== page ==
Saturday, 30 August 2014

How to treat bottle conditioned beer

Let us take a step back first... What is bottle conditioned beer? Unlike the majority of ordinary bottled beers, bottle conditioned beers are a live product, bottled with a small amount of yeast that provides additional fermentation and maturation whilst in the bottle, leading to a much deeper character and flavour, and a natural, soft carbonation, rather than the forced carbonation used on soft drinks and ‘bright’ bottled beers.

Whilst treating the bottle with care in order to avoid a cloudy glass of beer when pouring, the yeast is nothing to fear: in fact, it features many health benefits — it is a rich source of B-complex vitamins, protein, and minerals such as chromium. “German doctors used to prescribe bottle-conditioned wheat beer to patients with vitamin deficiencies.” As a probiotic organism, yeast helps your body break down nutrients, regulates your digestive system, maintains your nervous system, and even helps modulate blood-sugar levels.

How to store and care for your bottle conditioned beer:

In order to enjoy your bottle conditioned ale, we recommend the following steps:

Always store and transport your bottles upright, with the cap facing up. Never store bottles on their sides.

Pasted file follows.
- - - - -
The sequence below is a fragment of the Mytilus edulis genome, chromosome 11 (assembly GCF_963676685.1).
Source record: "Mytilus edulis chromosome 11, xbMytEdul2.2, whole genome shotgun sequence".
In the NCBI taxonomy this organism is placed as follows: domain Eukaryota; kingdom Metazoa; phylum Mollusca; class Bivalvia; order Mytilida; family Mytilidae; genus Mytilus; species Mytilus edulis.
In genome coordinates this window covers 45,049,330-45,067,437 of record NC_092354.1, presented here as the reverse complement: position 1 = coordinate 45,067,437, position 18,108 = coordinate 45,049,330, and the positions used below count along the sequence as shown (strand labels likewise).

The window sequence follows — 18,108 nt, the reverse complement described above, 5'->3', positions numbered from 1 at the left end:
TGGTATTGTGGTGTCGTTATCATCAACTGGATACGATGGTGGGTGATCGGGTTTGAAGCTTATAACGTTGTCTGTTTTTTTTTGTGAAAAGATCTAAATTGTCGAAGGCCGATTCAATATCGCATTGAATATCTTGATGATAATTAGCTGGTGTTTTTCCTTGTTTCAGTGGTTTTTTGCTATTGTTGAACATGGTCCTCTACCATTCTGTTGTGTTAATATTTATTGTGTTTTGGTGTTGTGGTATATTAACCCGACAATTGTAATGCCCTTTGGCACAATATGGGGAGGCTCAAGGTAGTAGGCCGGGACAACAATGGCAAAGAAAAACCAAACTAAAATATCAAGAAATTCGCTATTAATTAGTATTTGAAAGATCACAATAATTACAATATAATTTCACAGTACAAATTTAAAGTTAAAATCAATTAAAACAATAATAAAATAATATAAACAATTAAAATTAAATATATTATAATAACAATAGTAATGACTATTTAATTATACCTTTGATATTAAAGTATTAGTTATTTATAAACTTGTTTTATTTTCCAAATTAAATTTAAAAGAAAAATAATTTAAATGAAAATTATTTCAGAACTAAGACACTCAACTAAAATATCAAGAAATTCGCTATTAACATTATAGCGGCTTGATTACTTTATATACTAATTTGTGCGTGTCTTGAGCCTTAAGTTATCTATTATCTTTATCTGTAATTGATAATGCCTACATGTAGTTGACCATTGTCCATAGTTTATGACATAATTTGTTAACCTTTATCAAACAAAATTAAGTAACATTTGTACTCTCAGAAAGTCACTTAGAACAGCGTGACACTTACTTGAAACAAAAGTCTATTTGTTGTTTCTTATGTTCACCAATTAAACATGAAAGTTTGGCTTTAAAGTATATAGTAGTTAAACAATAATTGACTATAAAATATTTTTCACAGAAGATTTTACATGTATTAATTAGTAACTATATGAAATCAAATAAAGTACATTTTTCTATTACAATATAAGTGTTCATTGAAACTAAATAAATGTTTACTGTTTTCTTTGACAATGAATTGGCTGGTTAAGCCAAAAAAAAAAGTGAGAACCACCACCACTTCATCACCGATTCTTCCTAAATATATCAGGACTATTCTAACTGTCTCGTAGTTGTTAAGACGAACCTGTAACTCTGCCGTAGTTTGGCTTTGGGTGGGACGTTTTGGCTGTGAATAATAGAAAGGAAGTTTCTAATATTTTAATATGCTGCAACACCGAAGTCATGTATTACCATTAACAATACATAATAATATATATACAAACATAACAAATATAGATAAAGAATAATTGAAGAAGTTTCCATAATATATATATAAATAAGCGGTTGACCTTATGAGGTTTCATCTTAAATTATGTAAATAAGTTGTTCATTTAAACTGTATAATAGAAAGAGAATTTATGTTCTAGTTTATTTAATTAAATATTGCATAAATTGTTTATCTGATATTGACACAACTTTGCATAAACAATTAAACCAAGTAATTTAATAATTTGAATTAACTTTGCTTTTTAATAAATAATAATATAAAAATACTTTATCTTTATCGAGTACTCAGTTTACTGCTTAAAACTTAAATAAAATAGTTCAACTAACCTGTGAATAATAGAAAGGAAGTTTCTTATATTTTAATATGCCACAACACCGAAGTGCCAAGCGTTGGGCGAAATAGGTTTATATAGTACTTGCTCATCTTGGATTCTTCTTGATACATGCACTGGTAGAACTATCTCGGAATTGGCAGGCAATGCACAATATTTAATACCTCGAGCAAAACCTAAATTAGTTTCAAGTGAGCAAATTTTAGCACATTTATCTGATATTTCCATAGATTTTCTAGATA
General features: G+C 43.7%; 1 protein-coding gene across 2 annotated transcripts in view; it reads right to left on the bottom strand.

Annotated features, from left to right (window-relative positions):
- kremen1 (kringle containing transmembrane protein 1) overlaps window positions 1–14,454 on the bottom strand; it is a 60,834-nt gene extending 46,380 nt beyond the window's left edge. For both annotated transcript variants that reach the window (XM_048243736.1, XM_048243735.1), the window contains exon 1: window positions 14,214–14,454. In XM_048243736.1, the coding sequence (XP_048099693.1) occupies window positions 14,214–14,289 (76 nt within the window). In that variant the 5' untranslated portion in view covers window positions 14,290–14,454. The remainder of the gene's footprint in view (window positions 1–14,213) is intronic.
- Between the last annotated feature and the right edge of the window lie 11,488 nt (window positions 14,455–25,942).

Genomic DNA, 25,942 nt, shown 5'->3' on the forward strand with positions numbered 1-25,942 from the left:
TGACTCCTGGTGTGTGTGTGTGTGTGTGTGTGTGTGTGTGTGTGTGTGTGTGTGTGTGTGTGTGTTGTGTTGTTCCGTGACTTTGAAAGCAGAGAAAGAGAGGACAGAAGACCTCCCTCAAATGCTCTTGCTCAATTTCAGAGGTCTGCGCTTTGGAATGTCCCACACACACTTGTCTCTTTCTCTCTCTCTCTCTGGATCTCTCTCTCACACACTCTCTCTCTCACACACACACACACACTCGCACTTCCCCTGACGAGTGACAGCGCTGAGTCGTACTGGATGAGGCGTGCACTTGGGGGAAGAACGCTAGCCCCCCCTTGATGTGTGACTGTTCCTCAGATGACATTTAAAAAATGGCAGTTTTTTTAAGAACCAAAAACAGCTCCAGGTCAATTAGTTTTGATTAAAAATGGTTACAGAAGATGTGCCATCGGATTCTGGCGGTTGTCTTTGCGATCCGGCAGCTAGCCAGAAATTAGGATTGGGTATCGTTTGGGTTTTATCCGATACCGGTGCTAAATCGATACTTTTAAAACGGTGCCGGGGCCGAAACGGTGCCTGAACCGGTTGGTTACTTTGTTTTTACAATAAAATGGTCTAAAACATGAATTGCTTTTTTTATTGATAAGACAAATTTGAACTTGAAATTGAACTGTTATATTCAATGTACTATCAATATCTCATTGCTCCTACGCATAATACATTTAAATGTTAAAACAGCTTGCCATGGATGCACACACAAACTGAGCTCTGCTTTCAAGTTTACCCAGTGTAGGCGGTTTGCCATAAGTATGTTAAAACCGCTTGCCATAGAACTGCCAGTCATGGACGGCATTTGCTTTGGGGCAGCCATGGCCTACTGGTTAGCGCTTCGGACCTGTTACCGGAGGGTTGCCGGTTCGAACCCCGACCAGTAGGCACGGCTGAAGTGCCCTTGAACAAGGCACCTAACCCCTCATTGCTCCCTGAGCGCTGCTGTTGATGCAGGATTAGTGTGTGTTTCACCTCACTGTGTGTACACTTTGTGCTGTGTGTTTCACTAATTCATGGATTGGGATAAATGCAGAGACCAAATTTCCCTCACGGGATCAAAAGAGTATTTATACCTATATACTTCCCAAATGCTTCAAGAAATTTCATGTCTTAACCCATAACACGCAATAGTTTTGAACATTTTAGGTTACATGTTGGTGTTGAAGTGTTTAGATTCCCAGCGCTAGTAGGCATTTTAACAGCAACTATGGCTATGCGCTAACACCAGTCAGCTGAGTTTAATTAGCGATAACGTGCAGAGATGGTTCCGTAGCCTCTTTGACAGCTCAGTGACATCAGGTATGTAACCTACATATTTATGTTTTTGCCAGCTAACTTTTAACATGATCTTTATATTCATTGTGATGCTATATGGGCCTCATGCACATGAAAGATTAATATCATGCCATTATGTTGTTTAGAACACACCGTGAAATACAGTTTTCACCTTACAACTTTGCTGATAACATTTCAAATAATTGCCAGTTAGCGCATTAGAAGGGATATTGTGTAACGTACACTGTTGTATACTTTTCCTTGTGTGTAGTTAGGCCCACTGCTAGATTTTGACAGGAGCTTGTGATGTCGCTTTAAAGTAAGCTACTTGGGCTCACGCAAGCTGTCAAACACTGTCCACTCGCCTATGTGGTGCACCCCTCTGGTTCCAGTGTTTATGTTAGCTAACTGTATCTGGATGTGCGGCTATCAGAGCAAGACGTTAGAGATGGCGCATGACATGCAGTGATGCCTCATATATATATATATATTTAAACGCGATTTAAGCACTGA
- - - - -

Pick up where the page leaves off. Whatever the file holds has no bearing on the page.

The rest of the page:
When bottles have been transported they really need some standing time to allow the yeast to settle ou again.

Store bottles in a cool place away from direct sunlight. Around 12 degrees Celsius is the optimum temperature for storing (and also for serving in many cases).

Allow the sediment to settle before serving if it is visibly ‘floating’ or has caused an otherwise clear beer to become cloudy.

Pour your beer smoothly into a glass, not allowing it to ‘glug’ out, otherwise the yeast will become disturbed.

When pouring keep an eye on the trub. As soon as it creeps into the neck of the bottle, stop pouring... Unless you would like to pour some of the yeast into your glass.

By following these simple steps (especially the last) the quality of bottle conditioned beer will speak for itself.

In terms of storage temperatures, the following should be noted:

So what happens if it is kept at the wrong temperature?
If it is stored for too long under temperatures that are too COLD, the flavour will be compromised and the beer will become cloudy and flat as the low temperature slows or stops the fermentation process.

If it is stored in conditions that are too WARM, the yeast goes into overdrive and not only will it consume all the sugars and shorten the life of the beer, but the beer will over-carbonate and will ‘gush’ (foam over) when opened as a result.

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